So when we observe that annoying behavior, the questions to ask are, “What is going on inside that person?” and, “Are they struggling to fulfill an internal need?” You can even go beyond that and start to think of what a person may need. Now you need to be cautious that these needs that you’re coming up with are actual needs and not interpretations. An interpretation would be “they need to be right,” where a need would be “recognized as competent.” The two on the surface may sound the same, but you can see that the interpretation employs the concept of “right/wrong,” whereas the other does not. Try to keep needs as objective as possible. If you’re struggling to come up with needs, the Center for Nonviolent Communication provides a comprehensive list that you can refer to for some assistance.
Once we begin to understand that the unpleasant behavior that we observe stems from what I would consider a “pain point,” meaning that they are struggling to have needs met, we become more compassionate and understanding of why they do what they do. Now if you’re not closely related to that person, you can stop right there, and simply understand that their annoying behavior is caused by a non-fulfillment of their needs or values. This is where the disconnect happens. Once you do that, you are no longer tethered to their issues, and you restore your control of your own core values and realize that your happiness is not determined by external circumstances or factors.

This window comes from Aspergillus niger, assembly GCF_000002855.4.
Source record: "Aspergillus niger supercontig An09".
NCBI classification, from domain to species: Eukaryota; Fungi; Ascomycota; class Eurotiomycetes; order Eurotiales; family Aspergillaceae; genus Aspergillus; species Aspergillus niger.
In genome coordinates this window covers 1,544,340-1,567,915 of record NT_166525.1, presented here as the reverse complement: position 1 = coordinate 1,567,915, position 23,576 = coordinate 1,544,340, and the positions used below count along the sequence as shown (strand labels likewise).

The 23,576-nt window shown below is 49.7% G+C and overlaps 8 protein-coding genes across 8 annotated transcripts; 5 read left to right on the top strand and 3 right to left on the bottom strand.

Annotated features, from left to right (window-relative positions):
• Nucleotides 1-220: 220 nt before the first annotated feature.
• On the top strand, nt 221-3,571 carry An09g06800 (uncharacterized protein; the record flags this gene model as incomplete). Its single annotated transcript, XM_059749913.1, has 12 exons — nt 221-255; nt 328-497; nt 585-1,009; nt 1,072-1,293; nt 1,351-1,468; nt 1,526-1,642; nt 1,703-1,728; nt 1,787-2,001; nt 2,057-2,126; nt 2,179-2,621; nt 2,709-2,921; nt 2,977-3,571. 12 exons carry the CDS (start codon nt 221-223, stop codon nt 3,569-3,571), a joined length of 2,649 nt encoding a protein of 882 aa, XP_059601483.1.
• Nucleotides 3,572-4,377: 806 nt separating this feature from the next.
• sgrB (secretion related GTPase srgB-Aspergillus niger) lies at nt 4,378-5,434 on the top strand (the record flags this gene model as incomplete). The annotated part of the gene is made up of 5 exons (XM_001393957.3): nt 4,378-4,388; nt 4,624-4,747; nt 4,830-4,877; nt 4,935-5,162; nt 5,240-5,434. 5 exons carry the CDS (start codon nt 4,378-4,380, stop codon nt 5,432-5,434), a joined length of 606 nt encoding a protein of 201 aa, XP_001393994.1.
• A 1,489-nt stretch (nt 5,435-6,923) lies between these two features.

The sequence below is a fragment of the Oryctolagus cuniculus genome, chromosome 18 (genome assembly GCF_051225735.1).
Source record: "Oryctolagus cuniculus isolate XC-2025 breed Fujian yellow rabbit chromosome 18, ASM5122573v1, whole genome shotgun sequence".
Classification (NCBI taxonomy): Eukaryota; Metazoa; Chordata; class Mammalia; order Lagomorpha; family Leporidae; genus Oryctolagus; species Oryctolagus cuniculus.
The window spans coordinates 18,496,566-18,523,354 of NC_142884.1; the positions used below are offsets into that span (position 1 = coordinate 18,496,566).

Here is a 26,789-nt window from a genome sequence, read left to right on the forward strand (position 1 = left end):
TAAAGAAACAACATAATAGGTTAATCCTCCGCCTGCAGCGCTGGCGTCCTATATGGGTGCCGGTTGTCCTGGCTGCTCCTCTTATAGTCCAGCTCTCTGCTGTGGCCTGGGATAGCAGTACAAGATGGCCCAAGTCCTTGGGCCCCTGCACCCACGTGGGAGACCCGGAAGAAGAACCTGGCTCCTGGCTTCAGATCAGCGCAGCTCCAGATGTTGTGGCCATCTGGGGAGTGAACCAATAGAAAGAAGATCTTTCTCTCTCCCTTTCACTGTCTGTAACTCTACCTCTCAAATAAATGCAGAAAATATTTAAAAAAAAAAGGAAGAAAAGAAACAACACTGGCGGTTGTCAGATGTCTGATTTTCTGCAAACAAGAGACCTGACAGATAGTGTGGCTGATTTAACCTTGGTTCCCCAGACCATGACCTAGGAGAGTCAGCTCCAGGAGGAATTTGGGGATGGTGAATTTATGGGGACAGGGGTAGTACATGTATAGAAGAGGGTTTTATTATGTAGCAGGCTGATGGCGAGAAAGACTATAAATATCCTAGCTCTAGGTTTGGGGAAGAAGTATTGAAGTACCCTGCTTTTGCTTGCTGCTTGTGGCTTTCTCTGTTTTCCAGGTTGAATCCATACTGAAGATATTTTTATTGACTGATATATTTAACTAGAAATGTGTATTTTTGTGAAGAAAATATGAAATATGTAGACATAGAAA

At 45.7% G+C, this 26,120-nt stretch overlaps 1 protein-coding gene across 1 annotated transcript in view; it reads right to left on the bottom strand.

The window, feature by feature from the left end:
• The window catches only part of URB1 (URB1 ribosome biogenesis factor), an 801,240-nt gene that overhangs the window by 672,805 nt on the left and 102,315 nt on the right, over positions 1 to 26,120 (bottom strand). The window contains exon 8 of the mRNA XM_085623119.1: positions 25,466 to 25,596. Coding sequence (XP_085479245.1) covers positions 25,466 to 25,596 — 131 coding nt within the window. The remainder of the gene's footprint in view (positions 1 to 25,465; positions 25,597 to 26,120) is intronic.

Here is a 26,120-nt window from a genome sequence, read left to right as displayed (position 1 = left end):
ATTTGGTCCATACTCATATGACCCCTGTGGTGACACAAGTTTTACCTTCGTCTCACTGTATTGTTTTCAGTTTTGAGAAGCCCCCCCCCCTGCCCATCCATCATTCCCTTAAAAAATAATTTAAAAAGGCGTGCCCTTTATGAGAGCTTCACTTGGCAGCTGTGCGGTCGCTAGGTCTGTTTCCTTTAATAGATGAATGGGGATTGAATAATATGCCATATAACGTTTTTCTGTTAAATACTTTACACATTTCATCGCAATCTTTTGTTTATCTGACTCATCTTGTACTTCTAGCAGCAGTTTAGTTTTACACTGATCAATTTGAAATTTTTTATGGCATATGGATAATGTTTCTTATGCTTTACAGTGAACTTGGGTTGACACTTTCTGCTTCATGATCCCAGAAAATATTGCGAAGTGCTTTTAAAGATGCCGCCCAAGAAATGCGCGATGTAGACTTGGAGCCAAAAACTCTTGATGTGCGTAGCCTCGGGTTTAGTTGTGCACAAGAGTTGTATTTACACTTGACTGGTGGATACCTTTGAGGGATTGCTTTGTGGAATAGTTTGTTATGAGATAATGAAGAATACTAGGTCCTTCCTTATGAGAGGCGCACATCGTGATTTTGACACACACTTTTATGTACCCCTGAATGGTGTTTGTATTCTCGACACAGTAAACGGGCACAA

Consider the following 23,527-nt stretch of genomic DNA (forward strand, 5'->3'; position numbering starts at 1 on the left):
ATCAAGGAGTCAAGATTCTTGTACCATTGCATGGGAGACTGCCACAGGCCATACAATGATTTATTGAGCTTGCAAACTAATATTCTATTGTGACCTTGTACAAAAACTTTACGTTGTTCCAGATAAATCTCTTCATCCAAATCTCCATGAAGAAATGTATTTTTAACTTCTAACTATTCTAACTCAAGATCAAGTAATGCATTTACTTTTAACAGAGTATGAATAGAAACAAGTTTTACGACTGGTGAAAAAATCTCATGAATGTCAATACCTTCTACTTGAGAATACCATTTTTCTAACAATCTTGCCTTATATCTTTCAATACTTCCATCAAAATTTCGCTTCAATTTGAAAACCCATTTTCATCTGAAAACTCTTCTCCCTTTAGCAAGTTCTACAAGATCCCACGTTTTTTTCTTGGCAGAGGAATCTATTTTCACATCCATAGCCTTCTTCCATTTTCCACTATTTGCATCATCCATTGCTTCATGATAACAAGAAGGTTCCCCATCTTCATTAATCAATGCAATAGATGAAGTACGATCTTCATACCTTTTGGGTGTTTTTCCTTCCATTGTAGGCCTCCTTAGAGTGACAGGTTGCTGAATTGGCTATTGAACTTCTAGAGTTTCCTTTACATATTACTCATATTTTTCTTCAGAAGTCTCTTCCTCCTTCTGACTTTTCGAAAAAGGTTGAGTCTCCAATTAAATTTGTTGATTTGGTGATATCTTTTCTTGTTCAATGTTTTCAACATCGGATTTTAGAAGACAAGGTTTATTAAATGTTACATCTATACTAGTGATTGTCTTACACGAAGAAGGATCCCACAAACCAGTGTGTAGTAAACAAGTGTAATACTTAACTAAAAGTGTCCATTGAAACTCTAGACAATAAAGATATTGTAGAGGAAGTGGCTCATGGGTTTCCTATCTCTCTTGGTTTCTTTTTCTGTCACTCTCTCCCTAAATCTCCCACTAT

However, if you do have a relationship with the other person, you can simply ask them what you can do to help them or help them feel better about what’s going on in their life. You can alternatively share your observations and how it is impacting your ability to meet your own needs, and engage in a discussion toward a resolution of the difficult issue.
It doesn’t happen instantly, but taking that first step and acknowledging that you are in control of your emotions and attempting to disconnect your emotions from the actions and behaviors of others can be a crucial step in regaining your composure and inner peace in the midst of annoyance or frustration. This is such an important step, and it’s frequently one that we don’t even consider, because we’re getting carried away in a negative emotional experience, and projecting the responsibility of our emotions onto another person. This is not correct nor justified because we know that we, and we alone are responsible for the way we feel.
Two last things to consider: Number one, people aren’t annoying on purpose. The behavior stems from a deeper cause. Number two, we may be an annoyance to other people and not even realize it. Our behaviors and actions may be disrupting the peace of others, which is, in turn affecting your relationship with that person. We’re hard pressed to find anyone in civilized society that is actually and intentionally attempting to disrupt the peace and well-being of other people. We all are in this world, trying to do the best we can with what we have. If we can all step back and realize that we’re all cut from the same cloth and going through this human experience all together, perhaps we will gain a valuable perspective that inserts a little more patience and understanding into our lives when it comes to interacting with other people, annoying as they may have seemed to us at one time.